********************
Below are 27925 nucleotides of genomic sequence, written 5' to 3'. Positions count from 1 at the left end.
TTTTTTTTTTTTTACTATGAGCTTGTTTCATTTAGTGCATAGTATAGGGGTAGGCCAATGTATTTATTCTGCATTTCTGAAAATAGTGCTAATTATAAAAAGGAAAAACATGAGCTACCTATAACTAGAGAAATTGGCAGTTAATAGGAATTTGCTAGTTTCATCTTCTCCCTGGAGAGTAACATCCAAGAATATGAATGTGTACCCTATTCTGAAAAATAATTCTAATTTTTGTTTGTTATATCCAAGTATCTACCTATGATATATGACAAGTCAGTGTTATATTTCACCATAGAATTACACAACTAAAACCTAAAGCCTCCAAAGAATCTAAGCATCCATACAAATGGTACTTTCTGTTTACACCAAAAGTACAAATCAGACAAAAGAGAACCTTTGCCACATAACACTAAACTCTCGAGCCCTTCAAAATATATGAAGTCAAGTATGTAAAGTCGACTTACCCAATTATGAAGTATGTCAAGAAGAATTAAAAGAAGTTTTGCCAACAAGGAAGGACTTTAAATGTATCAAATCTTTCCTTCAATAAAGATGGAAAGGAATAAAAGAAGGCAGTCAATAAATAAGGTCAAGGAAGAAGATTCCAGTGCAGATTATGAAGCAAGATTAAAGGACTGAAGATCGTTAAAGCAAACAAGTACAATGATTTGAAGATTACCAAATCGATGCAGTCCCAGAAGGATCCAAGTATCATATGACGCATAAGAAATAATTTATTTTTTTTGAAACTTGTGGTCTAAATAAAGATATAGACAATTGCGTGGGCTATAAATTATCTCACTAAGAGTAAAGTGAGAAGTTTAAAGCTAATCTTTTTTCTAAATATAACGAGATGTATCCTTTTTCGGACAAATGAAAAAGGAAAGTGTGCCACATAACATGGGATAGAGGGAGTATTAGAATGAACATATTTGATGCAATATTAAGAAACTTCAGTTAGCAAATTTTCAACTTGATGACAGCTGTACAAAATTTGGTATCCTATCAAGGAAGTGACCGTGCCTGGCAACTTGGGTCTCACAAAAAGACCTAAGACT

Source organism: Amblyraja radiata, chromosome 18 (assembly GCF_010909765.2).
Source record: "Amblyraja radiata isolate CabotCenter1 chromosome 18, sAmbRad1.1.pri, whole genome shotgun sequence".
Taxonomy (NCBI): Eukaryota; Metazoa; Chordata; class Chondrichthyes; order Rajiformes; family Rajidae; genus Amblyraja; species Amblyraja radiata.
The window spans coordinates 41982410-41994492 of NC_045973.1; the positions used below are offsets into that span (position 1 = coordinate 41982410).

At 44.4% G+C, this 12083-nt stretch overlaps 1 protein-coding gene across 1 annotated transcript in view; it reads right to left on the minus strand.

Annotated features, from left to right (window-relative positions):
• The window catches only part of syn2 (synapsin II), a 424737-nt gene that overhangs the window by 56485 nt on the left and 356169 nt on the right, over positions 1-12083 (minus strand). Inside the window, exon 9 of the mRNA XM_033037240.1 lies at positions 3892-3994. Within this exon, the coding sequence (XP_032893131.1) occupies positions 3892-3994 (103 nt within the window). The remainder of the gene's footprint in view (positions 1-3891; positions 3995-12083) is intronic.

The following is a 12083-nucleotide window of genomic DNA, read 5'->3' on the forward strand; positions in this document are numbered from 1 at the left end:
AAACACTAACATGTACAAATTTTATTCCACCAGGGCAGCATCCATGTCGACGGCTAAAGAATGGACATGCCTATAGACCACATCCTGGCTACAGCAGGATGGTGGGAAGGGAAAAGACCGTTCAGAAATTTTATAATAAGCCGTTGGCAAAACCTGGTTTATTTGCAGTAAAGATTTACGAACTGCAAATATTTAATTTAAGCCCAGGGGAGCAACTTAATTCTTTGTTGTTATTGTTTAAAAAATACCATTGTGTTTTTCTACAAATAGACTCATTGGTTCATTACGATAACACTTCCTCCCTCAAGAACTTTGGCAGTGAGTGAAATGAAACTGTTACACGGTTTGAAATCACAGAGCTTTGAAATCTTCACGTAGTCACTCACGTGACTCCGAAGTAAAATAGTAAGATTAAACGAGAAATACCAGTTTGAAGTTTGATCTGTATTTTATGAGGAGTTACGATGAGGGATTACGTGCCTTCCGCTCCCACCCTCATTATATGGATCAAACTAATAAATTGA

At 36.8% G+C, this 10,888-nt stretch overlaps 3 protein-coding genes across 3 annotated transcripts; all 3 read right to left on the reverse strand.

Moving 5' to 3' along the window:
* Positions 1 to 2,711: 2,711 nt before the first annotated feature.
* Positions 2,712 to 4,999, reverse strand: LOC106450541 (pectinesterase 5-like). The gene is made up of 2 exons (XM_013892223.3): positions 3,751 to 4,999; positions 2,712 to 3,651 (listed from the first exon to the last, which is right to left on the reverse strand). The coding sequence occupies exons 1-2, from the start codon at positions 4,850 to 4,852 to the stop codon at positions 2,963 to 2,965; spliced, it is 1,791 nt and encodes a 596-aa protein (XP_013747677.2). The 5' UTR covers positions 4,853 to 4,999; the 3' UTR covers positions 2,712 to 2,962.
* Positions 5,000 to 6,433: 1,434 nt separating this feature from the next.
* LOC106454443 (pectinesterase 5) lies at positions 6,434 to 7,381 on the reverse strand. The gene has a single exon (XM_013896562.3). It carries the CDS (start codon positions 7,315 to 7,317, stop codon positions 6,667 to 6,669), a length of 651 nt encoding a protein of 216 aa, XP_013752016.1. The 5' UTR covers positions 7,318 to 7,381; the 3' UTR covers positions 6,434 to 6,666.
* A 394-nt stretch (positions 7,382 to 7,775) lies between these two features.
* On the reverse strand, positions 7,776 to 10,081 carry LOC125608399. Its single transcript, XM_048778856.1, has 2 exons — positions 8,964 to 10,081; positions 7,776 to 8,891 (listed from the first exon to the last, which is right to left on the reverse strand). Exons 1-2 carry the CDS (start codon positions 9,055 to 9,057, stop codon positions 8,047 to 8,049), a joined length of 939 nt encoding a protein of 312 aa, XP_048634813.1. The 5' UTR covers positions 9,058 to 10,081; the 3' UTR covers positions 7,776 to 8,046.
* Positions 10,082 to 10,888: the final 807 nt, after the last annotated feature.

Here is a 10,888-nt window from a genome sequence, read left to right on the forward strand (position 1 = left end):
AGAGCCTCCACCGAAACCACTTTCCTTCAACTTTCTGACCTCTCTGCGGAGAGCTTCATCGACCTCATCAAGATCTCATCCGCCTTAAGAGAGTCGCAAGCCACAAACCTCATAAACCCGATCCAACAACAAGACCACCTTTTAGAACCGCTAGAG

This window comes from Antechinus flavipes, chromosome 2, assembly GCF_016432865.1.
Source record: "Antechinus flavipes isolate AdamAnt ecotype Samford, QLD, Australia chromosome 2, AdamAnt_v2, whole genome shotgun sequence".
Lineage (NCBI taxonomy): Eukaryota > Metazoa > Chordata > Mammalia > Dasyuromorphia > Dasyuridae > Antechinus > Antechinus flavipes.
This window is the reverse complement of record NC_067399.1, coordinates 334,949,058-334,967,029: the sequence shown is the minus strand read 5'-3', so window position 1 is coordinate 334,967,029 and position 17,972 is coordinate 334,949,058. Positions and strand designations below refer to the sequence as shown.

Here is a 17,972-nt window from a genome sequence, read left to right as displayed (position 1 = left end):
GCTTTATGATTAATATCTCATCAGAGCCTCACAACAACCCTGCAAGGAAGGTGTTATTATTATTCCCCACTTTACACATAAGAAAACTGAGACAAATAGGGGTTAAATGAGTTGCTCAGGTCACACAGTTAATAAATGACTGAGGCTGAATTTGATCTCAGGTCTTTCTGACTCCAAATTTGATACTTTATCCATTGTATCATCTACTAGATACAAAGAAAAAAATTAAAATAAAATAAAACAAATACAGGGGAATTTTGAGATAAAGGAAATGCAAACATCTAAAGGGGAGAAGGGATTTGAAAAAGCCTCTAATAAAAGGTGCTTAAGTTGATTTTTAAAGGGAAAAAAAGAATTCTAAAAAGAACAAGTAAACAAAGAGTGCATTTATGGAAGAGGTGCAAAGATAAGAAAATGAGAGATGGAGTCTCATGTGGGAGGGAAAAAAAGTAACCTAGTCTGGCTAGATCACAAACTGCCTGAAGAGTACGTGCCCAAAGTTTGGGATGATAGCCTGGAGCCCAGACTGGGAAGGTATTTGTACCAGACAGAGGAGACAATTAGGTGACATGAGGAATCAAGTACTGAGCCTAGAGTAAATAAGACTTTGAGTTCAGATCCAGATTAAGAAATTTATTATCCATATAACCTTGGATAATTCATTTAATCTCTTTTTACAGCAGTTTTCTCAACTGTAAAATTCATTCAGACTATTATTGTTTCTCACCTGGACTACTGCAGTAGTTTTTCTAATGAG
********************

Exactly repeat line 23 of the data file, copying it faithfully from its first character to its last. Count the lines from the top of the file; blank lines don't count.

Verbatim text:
This window comes from Antechinus flavipes, chromosome 2, assembly GCF_016432865.1.